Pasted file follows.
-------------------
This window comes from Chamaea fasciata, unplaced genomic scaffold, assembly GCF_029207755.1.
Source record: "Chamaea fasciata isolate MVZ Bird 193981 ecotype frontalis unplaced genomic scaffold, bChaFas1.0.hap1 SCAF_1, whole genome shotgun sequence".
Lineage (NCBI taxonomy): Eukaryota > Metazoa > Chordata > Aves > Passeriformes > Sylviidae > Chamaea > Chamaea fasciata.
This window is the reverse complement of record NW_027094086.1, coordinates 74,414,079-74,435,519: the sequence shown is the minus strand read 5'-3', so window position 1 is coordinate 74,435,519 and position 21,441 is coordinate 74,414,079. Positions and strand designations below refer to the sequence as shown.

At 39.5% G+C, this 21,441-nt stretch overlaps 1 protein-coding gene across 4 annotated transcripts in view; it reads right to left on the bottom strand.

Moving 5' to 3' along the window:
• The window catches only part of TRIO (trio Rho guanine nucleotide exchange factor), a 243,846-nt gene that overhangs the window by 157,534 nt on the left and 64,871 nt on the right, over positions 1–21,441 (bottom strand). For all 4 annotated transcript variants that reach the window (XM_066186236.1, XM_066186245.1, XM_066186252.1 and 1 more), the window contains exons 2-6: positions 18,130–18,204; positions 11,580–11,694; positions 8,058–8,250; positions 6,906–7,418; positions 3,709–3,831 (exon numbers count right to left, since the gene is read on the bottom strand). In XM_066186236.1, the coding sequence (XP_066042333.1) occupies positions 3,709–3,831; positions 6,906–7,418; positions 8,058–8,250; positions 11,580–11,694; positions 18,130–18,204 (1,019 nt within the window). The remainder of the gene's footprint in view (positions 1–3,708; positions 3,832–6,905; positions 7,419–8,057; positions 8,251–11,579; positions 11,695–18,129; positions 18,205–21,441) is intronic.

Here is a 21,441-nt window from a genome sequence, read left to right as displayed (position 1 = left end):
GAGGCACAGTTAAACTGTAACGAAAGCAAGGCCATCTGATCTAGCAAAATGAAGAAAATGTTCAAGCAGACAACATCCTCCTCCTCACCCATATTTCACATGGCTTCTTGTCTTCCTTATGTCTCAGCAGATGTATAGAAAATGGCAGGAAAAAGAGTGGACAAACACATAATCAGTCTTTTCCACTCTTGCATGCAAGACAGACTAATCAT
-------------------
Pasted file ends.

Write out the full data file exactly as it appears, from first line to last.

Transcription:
This window comes from Chamaea fasciata, unplaced genomic scaffold, assembly GCF_029207755.1.
Source record: "Chamaea fasciata isolate MVZ Bird 193981 ecotype frontalis unplaced genomic scaffold, bChaFas1.0.hap1 SCAF_1, whole genome shotgun sequence".
Lineage (NCBI taxonomy): Eukaryota > Metazoa > Chordata > Aves > Passeriformes > Sylviidae > Chamaea > Chamaea fasciata.
This window is the reverse complement of record NW_027094086.1, coordinates 74,414,079-74,435,519: the sequence shown is the minus strand read 5'-3', so window position 1 is coordinate 74,435,519 and position 21,441 is coordinate 74,414,079. Positions and strand designations below refer to the sequence as shown.

At 39.5% G+C, this 21,441-nt stretch overlaps 1 protein-coding gene across 4 annotated transcripts in view; it reads right to left on the bottom strand.

Moving 5' to 3' along the window:
• The window catches only part of TRIO (trio Rho guanine nucleotide exchange factor), a 243,846-nt gene that overhangs the window by 157,534 nt on the left and 64,871 nt on the right, over positions 1–21,441 (bottom strand). For all 4 annotated transcript variants that reach the window (XM_066186236.1, XM_066186245.1, XM_066186252.1 and 1 more), the window contains exons 2-6: positions 18,130–18,204; positions 11,580–11,694; positions 8,058–8,250; positions 6,906–7,418; positions 3,709–3,831 (exon numbers count right to left, since the gene is read on the bottom strand). In XM_066186236.1, the coding sequence (XP_066042333.1) occupies positions 3,709–3,831; positions 6,906–7,418; positions 8,058–8,250; positions 11,580–11,694; positions 18,130–18,204 (1,019 nt within the window). The remainder of the gene's footprint in view (positions 1–3,708; positions 3,832–6,905; positions 7,419–8,057; positions 8,251–11,579; positions 11,695–18,129; positions 18,205–21,441) is intronic.

Here is a 21,441-nt window from a genome sequence, read left to right as displayed (position 1 = left end):
GAGGCACAGTTAAACTGTAACGAAAGCAAGGCCATCTGATCTAGCAAAATGAAGAAAATGTTCAAGCAGACAACATCCTCCTCCTCACCCATATTTCACATGGCTTCTTGTCTTCCTTATGTCTCAGCAGATGTATAGAAAATGGCAGGAAAAAGAGTGGACAAACACATAATCAGTCTTTTCCACTCTTGCATGCAAGACAGACTAATCAT